Infertility can be a real test of a couple’s relationship, and it can shake the very foundation of marriage. It has the ability to turn even the most solid of relationships into a weak and troubled one. A survey conducted by GfK Roper on behalf of Schering-Plough says that 71% of women said infertility makes them feel flawed, whereas; 50% of men said that infertility made them feel inadequate. Infertility also has a huge impact on a couple’s relationship and 53% of couples try and hide their true feelings from their partner.
For couples who have to unfortunately deal with infertility, it’s no doubt it’s an emotional roller coaster. As individuals who desire to start a family and then are told that it won’t come easy and that we will have infertility issues, it can change the entire dynamics of a relationship. It impacts both the male and female differently, the interactions with those who have no issues conceiving change and virtually every relationship changes.
The stress of infertility can lead to isolation, anger, depression and envy. Most couples tend to hide their infertility issues from friends and family, so they rarely discuss it, therefore bottling up the stress that comes with it. Some couples will resort on telling their friends and family that they’re simply waiting to have children or that they don’t want children rather than share with them the struggles that they’re dealing with.
It is no doubt that most couples never imagined that they would experience infertility and many individuals also might have believed that they would have no issue getting pregnant when they wanted to get pregnant. For someone who has seen multiple family members have zero issues conceiving, I thought I would experience the same, but that was not destined to be.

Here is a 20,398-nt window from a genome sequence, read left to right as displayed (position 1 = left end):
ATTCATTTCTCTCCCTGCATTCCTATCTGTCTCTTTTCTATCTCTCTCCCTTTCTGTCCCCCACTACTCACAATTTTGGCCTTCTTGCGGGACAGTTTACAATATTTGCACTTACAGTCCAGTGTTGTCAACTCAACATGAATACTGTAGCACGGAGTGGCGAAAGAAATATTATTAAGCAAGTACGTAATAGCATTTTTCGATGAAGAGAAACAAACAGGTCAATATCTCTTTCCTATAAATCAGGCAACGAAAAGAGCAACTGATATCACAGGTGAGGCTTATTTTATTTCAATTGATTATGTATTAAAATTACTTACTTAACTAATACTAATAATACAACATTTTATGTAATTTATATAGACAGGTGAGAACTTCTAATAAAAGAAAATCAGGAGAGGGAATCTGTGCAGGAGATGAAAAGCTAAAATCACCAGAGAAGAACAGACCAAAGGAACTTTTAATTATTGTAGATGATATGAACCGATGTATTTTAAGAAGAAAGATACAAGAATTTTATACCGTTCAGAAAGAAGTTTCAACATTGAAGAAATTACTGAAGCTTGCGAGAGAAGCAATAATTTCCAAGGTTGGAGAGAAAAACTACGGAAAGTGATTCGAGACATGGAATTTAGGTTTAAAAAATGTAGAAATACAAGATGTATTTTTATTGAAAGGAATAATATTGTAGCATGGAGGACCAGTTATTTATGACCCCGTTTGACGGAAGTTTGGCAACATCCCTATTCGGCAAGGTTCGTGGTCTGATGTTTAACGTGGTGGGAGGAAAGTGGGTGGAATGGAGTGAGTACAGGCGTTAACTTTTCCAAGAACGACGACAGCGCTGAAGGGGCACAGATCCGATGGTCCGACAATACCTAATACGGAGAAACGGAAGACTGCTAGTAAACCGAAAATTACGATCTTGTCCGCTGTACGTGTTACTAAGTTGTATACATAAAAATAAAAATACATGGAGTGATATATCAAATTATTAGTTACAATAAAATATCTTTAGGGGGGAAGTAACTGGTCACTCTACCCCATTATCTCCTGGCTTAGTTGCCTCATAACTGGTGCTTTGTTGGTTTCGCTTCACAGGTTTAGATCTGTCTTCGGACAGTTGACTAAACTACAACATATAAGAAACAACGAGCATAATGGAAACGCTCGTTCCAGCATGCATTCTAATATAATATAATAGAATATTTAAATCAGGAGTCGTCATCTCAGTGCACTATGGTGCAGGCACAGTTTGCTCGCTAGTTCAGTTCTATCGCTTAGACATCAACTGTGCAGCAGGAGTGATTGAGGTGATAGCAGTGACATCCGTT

Some couples blame each other for their unfortunate situation. Sometimes infertility may be caused by one person within a relationship, and the other partner who isn’t experiencing infertility issues may secretly resent them. They might not mean to, but the entire situation is so upsetting that their mind may have resorted to those thoughts once or twice. Some couples choose to let their unfortunate situation destroy their relationship, and it may cause the two individuals to part ways. Other couples may become closer and more united when going through a situation such as infertility.
For a marriage to survive the crisis of infertility, couples must learn new coping mechanisms and must provide adequate support, encouragement and love throughout the process. Because most couples aren’t equipped to handle such situations as infertility with poise, it’s important that both individuals put towards effort to put positive energy towards the marriage even more so during this challenging time.
If you are a couple who are are experiencing infertility, there are steps you can take to enhance your relationship to ensure that it thrives and continues to grow. Here are eight suggestions on how to do so:
Always work as a Team
You know the age-old saying, “there is no ‘I’ in team!” Well, there is a lot of truth in this statement because when one person chooses isolation as their coping mechanism instead of addressing the issue as a team, it has negative impacts on the overall relationship. Rather, working together with your partner and brainstorm ways on how to share the responsibilities regarding treatment is the best route to take.